Can water fight the forces of gravity and flow uphill?
The answer, according to a group of Harvard chemists, is a qualified "yes." In a collaborative effort, Mallinckrodt Professor of Chemistry George M. Whitesides '60 and Manoj K. Chaudhury of Dow Corning showed that water, pulled by a chemical gradient, can indeed travel upwards on a surface.
According to Hans Biebuyck, a chemistry graduate student who works in the Whitesides group, the only ingredient missing from nature was an impetus for water to move.
This impetus, Whitesides and Chaudhury found, could be provided chemically by molecules whose properties determine the nature of a surface.
In a series of simple experiments which lasted just two weeks, scientists created a silicon surface which was hydrophobic, or water-resistant, at one end and hydrophilic, or attracted to water, at the other. When a drop of water was placed on the titled surface with the hydrophilic end up, the drop "climbed" the hill.
The water's flow, Biebuyck says, is analogous to the movement of molecules across the lipid membranes of human cells. Such membranes are sprinkled with proteins which are hydrophobic on one end and hydrophilic on the other, like the configuration of the silicon surface.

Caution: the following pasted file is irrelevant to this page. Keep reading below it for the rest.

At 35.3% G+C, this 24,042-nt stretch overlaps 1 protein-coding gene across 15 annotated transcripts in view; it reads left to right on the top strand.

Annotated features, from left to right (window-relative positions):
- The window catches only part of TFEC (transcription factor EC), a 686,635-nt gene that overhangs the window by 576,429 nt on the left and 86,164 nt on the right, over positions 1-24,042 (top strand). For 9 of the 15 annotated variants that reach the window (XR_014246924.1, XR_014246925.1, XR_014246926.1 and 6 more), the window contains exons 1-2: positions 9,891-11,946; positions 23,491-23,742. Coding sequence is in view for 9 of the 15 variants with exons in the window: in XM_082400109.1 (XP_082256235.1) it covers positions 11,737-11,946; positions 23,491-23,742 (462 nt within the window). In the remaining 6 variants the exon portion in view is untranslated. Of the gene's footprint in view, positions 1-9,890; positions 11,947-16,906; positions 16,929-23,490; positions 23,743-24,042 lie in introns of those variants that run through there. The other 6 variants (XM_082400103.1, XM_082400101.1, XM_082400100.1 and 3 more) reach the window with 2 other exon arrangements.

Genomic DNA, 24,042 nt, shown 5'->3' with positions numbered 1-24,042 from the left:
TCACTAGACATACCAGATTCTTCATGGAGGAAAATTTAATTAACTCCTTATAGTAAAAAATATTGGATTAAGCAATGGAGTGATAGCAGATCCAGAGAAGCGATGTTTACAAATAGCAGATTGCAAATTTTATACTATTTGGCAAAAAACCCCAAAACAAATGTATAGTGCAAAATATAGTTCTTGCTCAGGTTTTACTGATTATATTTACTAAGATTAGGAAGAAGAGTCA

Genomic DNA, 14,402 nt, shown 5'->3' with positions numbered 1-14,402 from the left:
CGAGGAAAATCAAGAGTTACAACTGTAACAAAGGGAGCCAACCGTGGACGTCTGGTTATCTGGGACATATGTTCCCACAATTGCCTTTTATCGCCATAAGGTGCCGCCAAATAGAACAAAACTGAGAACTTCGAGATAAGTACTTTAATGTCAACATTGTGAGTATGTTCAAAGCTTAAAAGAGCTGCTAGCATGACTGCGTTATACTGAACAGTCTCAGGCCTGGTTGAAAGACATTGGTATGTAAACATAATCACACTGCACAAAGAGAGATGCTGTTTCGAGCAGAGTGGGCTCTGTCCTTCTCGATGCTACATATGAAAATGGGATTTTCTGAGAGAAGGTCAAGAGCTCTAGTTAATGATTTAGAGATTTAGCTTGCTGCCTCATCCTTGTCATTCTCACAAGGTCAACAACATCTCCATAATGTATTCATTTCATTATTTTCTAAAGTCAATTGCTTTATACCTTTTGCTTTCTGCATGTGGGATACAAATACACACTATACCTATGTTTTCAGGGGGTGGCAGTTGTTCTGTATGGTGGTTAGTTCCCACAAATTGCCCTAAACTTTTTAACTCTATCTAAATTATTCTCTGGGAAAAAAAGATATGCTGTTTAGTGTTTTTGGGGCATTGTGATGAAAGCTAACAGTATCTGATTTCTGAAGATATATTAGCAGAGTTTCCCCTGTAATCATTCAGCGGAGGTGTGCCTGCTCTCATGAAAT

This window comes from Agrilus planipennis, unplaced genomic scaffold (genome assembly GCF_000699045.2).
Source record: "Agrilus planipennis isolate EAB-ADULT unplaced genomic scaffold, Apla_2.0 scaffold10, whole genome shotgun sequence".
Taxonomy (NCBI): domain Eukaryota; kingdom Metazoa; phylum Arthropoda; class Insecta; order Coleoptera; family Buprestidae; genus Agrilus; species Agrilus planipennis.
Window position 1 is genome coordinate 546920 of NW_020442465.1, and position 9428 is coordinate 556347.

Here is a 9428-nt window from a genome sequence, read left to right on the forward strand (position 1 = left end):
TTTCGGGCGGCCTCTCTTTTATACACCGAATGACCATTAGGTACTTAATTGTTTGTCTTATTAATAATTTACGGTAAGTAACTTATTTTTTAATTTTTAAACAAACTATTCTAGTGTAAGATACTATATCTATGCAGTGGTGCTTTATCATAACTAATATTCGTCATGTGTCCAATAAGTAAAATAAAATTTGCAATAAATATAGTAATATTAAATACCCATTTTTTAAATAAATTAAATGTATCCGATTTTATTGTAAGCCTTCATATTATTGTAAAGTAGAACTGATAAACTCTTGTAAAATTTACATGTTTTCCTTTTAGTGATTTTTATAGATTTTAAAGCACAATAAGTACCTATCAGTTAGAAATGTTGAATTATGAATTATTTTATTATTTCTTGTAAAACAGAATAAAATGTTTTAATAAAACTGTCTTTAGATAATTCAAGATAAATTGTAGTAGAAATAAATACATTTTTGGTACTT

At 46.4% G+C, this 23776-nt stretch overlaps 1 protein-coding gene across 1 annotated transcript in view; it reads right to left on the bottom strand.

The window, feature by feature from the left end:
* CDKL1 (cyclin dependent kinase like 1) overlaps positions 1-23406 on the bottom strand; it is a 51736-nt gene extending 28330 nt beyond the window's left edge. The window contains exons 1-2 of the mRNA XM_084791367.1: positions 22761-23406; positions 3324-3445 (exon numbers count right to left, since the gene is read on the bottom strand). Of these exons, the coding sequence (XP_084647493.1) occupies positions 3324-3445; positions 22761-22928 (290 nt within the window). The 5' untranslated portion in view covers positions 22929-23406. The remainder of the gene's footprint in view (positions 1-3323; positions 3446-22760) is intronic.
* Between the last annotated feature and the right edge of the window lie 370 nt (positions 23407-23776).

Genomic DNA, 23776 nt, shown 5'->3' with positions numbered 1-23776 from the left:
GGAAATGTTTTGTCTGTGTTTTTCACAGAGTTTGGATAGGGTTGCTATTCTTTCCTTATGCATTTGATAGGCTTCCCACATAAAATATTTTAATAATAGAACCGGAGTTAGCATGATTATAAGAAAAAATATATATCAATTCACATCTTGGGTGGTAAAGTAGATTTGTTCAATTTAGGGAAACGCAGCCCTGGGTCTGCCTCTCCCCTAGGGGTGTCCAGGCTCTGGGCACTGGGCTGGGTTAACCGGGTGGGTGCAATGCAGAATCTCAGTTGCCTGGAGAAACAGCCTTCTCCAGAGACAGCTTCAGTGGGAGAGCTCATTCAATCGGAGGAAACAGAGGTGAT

Following through on this analogy, says Biebuyck, the uphill flow provides a simple model which could be useful in clarifying the intricacies of complex biological systems.
In addition, the model may be useful for developing systems in which humans can control how objects move across a surface. For example, scientists have imagined a new type of computer which functions according to principles of surface chemistry. Described by Biebuyck as "wildly speculative," the prototype computer would be driven by chemicals rather than electricity, reducing costs and also the risk of breakdowns.
The Whitesides lab, which focuses its studies on the structure and function of interfaces, has been examining the movement of water on various surfaces for more than six years.